Most businesses buy goods before selling them. Cash flows to suppliers before customers pay and companies have to continually finance that gap - usually one or two months of sales. Amazon is different.
When a customer bought a book on Amazon.com in 1995, their credit card was charged immediately but the book distributors only settled with Amazon every few months. The result: cash on Amazon's balance sheet that could be used to fuel growth and finance its operations, interest-free. To understand how important this was to Amazon, we'll need to define some metrics of working capital. The most important is the cash conversion cycle.
To achieve a lower cash conversion cycle, you need to go through your inventory quickly (DIO), collect payment from your customers immediately (DSO) and maximize the time until you have to pay your suppliers (DPO). Efficient retailers like Costco and Walmart incredibly low CCC at 3 days and 2 days respectively. However, Amazon's CCC is actually negative, at -33 days. In fact, Amazon's CCC has never been positive since the company was started.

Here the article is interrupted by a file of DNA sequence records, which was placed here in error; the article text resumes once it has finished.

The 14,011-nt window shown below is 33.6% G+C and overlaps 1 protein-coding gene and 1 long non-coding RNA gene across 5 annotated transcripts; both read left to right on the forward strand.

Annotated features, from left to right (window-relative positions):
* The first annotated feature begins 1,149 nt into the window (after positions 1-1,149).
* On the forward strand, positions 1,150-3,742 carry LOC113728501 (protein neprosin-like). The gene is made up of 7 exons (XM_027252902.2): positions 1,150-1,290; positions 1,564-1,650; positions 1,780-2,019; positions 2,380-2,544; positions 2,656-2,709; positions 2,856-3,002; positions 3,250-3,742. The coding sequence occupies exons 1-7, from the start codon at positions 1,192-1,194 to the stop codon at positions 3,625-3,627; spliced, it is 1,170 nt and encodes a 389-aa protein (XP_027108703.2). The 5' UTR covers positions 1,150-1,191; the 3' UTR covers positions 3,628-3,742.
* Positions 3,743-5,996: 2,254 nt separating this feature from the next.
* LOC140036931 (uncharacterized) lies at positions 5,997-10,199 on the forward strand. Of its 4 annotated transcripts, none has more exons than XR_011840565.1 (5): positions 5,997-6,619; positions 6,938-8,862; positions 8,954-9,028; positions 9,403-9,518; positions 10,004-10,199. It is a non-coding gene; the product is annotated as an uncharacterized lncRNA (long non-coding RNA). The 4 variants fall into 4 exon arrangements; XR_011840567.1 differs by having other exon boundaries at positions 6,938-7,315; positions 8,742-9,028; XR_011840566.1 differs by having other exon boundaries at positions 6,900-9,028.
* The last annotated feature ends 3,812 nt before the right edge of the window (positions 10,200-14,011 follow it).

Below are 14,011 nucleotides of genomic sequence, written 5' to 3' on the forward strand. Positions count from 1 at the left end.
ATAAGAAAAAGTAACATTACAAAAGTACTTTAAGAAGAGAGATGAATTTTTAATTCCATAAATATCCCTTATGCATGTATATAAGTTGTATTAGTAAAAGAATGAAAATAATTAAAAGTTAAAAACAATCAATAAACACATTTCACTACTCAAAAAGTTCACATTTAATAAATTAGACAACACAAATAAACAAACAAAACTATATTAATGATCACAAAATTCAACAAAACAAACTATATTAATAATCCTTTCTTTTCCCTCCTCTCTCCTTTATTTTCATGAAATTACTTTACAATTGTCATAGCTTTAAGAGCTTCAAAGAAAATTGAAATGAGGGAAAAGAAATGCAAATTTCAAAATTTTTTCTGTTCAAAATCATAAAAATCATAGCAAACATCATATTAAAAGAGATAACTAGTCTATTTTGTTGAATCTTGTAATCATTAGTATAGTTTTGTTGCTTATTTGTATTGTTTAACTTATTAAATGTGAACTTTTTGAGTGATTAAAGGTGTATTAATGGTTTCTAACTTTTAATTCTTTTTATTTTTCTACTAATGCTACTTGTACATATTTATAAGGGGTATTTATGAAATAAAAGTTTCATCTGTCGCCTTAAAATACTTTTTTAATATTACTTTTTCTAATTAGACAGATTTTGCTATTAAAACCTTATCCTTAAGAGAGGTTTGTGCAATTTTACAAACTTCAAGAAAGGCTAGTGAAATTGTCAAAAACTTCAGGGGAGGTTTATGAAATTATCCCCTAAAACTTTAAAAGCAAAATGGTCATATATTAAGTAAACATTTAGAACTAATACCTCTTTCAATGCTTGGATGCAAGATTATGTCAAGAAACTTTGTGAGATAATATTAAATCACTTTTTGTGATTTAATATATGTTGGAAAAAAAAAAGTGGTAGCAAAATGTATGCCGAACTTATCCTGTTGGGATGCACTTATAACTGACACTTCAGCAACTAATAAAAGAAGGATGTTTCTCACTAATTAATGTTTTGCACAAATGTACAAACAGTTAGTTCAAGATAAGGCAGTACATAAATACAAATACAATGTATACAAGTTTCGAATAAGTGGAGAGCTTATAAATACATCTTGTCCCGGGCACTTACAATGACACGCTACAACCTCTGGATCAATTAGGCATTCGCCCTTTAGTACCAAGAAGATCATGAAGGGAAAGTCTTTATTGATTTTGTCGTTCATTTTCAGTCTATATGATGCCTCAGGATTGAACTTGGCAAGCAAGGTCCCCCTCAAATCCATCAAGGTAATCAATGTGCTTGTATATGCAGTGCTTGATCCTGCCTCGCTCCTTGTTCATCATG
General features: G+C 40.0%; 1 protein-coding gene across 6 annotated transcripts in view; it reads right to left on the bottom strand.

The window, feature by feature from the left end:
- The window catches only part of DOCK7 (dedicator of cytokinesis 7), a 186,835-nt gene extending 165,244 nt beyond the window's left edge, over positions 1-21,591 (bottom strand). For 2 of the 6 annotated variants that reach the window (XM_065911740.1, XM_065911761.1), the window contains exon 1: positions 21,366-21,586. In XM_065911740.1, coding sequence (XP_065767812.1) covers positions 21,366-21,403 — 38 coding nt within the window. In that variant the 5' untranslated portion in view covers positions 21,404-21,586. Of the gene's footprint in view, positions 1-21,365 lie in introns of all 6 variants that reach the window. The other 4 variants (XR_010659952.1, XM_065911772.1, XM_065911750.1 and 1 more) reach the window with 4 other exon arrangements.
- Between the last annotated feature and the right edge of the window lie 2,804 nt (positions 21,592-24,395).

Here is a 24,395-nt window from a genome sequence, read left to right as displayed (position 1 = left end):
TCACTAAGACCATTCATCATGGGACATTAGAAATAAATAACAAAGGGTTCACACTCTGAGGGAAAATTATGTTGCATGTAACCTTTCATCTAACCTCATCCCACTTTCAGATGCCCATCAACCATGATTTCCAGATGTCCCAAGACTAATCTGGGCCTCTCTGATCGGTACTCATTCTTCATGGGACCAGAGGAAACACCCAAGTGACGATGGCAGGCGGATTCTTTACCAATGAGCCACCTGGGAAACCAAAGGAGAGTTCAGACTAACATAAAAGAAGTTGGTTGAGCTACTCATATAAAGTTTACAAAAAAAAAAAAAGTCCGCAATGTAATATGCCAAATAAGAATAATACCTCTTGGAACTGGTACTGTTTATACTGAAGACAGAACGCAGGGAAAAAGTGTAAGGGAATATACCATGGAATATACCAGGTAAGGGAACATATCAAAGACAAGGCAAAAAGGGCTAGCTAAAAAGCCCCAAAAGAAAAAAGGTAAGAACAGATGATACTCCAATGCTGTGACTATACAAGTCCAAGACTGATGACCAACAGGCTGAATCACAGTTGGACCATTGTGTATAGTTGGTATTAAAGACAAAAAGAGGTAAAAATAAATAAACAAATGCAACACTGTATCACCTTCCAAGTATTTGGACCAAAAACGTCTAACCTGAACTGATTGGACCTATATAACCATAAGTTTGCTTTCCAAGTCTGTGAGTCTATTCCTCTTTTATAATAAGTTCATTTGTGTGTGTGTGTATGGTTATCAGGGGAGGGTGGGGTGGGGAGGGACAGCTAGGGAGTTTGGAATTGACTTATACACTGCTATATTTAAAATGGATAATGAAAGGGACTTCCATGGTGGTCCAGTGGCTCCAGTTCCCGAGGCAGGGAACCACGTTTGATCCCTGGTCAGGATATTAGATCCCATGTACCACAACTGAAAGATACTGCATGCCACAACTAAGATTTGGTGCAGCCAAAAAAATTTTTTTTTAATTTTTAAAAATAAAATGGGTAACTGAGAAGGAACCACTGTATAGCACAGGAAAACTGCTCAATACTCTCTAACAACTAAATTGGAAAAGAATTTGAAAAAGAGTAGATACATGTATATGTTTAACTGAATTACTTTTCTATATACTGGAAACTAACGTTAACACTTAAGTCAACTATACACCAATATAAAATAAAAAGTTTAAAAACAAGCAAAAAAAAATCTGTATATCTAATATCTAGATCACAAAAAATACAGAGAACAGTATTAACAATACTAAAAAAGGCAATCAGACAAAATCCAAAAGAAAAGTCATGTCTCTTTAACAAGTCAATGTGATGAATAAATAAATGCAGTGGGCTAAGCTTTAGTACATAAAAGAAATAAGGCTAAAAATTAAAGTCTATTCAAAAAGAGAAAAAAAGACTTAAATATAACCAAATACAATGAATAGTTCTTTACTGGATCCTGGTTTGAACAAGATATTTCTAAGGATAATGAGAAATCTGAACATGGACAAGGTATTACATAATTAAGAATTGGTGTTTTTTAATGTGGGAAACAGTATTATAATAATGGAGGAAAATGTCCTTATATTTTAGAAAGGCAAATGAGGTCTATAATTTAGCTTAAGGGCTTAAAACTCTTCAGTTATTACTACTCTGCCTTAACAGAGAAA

Clearly the negative operating cycle gift from the book distributors wouldn't scale as Amazon expanded into different categories. Technology would catch up as well, and payment over the internet would decrease the DPO. Amazon has been able to continue to keep its CCC negative through its market power with Amazon Marketplace Sellers as well as its investments in reducing DIO through its distribution network.
Today, startups are getting creative with how they leverage negative working capital for growth. What worked for Amazon won't work for today's companies. One example is Zola, a wedding-registry website that lets guests purchase items off an online registry. Typically, this transaction occurs months before the wedding, however items aren't deliver until the the wedding date. This delay allows Zola to use those funds as an interest-free loan to finance growth and operations.